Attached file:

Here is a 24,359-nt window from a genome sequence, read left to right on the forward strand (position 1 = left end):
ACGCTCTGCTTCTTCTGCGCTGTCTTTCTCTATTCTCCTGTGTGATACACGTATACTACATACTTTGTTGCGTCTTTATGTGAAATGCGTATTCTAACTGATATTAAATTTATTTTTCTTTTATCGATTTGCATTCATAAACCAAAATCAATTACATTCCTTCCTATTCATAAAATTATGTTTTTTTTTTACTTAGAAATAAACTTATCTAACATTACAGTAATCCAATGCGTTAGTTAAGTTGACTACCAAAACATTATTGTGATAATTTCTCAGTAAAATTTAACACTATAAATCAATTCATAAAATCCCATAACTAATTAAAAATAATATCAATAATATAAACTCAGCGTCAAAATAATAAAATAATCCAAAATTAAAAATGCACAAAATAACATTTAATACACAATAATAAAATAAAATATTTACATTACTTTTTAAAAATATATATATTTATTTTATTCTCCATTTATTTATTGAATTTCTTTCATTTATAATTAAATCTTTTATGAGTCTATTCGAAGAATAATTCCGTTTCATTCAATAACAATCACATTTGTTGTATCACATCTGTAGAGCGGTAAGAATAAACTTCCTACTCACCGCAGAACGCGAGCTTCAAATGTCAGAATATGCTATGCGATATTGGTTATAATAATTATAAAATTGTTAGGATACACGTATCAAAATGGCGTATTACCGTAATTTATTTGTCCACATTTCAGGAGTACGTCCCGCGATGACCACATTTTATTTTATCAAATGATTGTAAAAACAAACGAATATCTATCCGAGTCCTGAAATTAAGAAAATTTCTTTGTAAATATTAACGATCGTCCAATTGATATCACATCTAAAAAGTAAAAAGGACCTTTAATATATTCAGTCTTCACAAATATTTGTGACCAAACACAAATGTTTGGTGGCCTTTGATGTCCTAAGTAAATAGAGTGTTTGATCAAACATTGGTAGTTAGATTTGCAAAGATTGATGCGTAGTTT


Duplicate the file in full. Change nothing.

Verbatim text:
Here is a 24,359-nt window from a genome sequence, read left to right on the forward strand (position 1 = left end):
ACGCTCTGCTTCTTCTGCGCTGTCTTTCTCTATTCTCCTGTGTGATACACGTATACTACATACTTTGTTGCGTCTTTATGTGAAATGCGTATTCTAACTGATATTAAATTTATTTTTCTTTTATCGATTTGCATTCATAAACCAAAATCAATTACATTCCTTCCTATTCATAAAATTATGTTTTTTTTTTACTTAGAAATAAACTTATCTAACATTACAGTAATCCAATGCGTTAGTTAAGTTGACTACCAAAACATTATTGTGATAATTTCTCAGTAAAATTTAACACTATAAATCAATTCATAAAATCCCATAACTAATTAAAAATAATATCAATAATATAAACTCAGCGTCAAAATAATAAAATAATCCAAAATTAAAAATGCACAAAATAACATTTAATACACAATAATAAAATAAAATATTTACATTACTTTTTAAAAATATATATATTTATTTTATTCTCCATTTATTTATTGAATTTCTTTCATTTATAATTAAATCTTTTATGAGTCTATTCGAAGAATAATTCCGTTTCATTCAATAACAATCACATTTGTTGTATCACATCTGTAGAGCGGTAAGAATAAACTTCCTACTCACCGCAGAACGCGAGCTTCAAATGTCAGAATATGCTATGCGATATTGGTTATAATAATTATAAAATTGTTAGGATACACGTATCAAAATGGCGTATTACCGTAATTTATTTGTCCACATTTCAGGAGTACGTCCCGCGATGACCACATTTTATTTTATCAAATGATTGTAAAAACAAACGAATATCTATCCGAGTCCTGAAATTAAGAAAATTTCTTTGTAAATATTAACGATCGTCCAATTGATATCACATCTAAAAAGTAAAAAGGACCTTTAATATATTCAGTCTTCACAAATATTTGTGACCAAACACAAATGTTTGGTGGCCTTTGATGTCCTAAGTAAATAGAGTGTTTGATCAAACATTGGTAGTTAGATTTGCAAAGATTGATGCGTAGTTT